“Mentoring is a brain to pick, an ear to listen, and a push in the right direction.” — John Crosby
The opportunity to learn from a mentor can do more for a small business owner than any course, educational program, or degree. Being a mentee means you get the benefit of first-hand experience, without having to make all the mistakes yourself.
There are, in fact, a host of reasons why a well-matched mentor is an invaluable asset for an entrepreneur. You’ll have someone you can trust and confide in, lean on for advice, bounce new ideas off of, and get help refining your business plans.
Read on to learn how to connect with a mentor and get the most out of a mentor-mentee relationship.
Finding the right fit
The first step to seeking out a mentor is to know the kind of guidance you and your business would most benefit from, right now.
For business owners in the early start up stage, someone who can provide advice for surviving the first few lean years—and someone you can touch base with more often—may be the perfect fit.
In this scenario finding a mentor with experience in your industry is a plus, but not absolutely necessary (which can make your search for a mentor a bit easier).
If you’re in a highly specialized field (like IT), if you’re running a business in a niche market, or if you’re at the point where you’re ready to scale, you’ll likely want to narrow your search to a more selective pool of mentors with pertinent experience.
Where to look for a mentor
Start your search for a mentor in your current network. Think about who you know through your previous jobs, educational history, professional associations, and the local business community.
Your social media networks can be a great place to find a mentor, too. Be sure to get the word out via your LinkedIn groups, the Twitterverse, and Facebook. You never know who might be out there, just on the periphery of your social network, by one or two degrees of separation.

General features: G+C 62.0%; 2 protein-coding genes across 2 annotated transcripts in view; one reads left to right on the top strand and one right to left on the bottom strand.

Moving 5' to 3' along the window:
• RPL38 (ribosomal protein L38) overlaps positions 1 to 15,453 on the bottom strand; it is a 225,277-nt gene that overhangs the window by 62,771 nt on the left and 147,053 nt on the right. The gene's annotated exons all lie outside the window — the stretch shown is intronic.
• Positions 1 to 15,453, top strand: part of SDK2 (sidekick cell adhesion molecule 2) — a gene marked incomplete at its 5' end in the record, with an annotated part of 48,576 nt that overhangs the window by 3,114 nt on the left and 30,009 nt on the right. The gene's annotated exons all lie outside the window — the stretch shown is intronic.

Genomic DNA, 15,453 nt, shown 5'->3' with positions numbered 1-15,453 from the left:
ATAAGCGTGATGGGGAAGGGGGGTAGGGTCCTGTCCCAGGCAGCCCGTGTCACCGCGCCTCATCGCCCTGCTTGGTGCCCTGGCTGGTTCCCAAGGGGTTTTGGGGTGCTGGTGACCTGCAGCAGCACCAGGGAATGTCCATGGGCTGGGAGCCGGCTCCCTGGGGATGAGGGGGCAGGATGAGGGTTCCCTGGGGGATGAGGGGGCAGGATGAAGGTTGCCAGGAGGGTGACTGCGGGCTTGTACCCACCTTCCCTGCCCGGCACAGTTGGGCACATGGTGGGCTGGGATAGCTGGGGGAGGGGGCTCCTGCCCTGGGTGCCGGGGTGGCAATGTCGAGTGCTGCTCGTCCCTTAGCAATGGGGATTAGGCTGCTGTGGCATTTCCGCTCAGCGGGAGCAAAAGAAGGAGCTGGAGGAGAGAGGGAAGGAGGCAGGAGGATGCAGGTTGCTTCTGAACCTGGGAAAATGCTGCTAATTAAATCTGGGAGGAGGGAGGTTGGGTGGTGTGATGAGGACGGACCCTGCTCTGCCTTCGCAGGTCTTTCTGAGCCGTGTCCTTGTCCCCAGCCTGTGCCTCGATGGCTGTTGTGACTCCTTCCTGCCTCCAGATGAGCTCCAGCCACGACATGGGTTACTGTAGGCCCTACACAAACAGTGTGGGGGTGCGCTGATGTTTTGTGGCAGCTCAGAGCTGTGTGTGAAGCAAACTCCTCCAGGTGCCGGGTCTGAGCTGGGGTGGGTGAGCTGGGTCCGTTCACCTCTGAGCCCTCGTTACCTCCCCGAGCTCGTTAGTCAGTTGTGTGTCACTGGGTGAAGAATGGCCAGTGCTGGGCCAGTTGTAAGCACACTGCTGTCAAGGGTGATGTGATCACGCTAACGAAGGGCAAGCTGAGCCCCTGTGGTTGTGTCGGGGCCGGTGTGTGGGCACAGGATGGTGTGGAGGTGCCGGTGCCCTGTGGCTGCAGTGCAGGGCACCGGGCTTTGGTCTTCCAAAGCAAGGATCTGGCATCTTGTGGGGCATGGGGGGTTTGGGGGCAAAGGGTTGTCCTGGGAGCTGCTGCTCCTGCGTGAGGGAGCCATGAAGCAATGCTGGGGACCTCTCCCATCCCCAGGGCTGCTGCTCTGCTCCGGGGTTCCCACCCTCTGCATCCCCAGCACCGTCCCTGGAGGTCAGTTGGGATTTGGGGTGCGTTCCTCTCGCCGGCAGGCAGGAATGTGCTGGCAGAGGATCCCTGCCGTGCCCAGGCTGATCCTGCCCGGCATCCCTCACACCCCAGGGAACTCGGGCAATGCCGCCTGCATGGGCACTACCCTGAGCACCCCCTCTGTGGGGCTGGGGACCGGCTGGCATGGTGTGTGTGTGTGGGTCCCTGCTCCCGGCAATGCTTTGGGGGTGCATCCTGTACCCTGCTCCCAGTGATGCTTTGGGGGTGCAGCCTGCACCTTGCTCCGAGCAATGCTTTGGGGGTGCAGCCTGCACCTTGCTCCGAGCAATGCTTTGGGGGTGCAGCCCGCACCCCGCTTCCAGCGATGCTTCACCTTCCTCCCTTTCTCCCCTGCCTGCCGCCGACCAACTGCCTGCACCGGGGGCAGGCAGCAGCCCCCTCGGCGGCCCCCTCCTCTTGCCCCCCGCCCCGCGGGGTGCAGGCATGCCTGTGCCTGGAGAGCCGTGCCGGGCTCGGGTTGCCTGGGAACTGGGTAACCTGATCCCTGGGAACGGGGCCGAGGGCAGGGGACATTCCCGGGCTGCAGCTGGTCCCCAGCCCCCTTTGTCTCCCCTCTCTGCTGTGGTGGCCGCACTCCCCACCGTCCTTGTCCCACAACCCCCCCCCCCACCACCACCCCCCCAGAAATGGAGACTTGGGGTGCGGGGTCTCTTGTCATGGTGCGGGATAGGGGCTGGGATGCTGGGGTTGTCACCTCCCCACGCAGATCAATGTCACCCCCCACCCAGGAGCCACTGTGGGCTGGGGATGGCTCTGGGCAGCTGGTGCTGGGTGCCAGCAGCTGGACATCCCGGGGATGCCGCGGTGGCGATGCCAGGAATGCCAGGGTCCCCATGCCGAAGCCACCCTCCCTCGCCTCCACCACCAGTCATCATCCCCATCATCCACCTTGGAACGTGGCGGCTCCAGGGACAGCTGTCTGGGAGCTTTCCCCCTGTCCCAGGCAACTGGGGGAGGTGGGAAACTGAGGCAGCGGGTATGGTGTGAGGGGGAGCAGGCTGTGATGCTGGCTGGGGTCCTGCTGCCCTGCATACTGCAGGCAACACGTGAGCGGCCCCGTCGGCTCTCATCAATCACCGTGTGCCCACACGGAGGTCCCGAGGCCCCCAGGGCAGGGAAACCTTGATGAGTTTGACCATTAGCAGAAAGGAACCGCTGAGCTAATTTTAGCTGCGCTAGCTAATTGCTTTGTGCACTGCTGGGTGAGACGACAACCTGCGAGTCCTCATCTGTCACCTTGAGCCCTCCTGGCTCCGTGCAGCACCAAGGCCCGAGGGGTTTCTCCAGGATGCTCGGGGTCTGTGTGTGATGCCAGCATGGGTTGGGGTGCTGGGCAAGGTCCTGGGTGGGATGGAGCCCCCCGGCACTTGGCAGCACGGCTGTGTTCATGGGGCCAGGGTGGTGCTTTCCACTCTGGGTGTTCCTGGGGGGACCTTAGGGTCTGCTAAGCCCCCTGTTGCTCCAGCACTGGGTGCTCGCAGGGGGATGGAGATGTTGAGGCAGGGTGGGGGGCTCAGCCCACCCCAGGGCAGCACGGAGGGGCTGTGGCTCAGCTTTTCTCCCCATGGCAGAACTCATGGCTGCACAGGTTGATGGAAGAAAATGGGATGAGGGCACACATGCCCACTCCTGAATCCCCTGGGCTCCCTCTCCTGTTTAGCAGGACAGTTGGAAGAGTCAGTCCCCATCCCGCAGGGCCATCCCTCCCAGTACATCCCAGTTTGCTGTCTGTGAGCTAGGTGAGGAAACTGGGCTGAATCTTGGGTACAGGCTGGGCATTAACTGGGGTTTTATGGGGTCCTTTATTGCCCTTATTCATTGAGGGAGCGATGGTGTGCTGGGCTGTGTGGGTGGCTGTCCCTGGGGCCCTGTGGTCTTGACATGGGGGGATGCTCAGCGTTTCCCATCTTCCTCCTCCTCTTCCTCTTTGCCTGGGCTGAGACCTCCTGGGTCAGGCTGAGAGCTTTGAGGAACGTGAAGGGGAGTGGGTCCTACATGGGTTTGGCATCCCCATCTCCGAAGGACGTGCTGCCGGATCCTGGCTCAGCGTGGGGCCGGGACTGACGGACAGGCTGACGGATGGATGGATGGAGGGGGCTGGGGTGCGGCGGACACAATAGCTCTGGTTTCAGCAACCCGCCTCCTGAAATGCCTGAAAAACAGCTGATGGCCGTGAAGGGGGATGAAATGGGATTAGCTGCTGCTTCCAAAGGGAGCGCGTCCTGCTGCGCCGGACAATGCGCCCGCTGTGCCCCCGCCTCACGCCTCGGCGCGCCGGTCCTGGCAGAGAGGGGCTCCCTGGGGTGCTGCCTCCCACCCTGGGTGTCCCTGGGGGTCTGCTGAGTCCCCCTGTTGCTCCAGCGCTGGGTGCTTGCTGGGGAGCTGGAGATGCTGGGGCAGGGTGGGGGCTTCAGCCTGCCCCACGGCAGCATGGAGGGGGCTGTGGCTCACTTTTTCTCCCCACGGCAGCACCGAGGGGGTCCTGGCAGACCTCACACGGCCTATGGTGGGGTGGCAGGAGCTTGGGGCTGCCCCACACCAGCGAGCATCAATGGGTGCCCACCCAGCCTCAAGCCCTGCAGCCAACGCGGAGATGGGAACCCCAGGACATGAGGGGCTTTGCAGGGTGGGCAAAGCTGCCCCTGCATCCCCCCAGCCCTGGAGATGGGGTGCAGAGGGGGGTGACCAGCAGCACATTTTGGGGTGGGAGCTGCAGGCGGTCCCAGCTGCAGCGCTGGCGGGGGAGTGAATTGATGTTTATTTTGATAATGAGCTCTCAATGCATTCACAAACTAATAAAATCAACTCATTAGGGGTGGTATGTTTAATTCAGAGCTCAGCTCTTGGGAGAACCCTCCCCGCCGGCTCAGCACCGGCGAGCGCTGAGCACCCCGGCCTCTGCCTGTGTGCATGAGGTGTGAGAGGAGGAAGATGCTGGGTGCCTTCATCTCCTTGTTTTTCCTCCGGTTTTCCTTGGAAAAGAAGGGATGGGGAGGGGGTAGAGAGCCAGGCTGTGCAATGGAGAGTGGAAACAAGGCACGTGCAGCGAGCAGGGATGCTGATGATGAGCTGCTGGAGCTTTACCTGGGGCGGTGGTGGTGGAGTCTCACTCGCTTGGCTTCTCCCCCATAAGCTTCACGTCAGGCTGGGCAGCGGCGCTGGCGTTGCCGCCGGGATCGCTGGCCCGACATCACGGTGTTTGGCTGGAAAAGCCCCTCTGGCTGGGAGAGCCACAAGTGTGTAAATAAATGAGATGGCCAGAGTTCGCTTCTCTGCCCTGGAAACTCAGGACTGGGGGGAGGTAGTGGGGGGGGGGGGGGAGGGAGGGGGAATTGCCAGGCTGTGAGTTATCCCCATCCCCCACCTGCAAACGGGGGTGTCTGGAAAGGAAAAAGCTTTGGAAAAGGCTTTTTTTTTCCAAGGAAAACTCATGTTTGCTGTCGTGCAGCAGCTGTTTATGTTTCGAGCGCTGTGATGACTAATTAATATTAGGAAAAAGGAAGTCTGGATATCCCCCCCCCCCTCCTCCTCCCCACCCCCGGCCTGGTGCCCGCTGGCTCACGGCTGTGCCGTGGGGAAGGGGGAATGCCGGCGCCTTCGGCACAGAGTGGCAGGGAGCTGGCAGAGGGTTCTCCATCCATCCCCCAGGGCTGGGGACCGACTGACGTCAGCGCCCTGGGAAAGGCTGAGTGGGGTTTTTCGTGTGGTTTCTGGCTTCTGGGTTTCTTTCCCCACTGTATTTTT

Another option is to search for organizations in your area—like Australia’s International Business Mentors—that help match up business owners with trained mentors.
Alternatives mentoring opportunities
Let’s face it: all business owners are busy people. And although it’s most beneficial to meet with a mentor consistently, doing so in person on a regular basis can be a challenge for both parties.
For some mentors and mentees what works best are facetime chats. Other options to consider are “flash mentoring” via quick lunch hour sessions, or connecting with a mentoring group that meets online. If you’re willing to pay to work with a mentor, a group scenario can also help reduce costs.
To get the most of out of mentoring—and to demonstrate how valuable your mentor’s help has been—be sure to follow up on your progress. A mentor will appreciate hearing how you’ve put their advice to work, your milestones and successes, and the goals you’d like to work on in the future. Acknowledging your progress will help you stay motivated, too, by seeing how far you’ve come.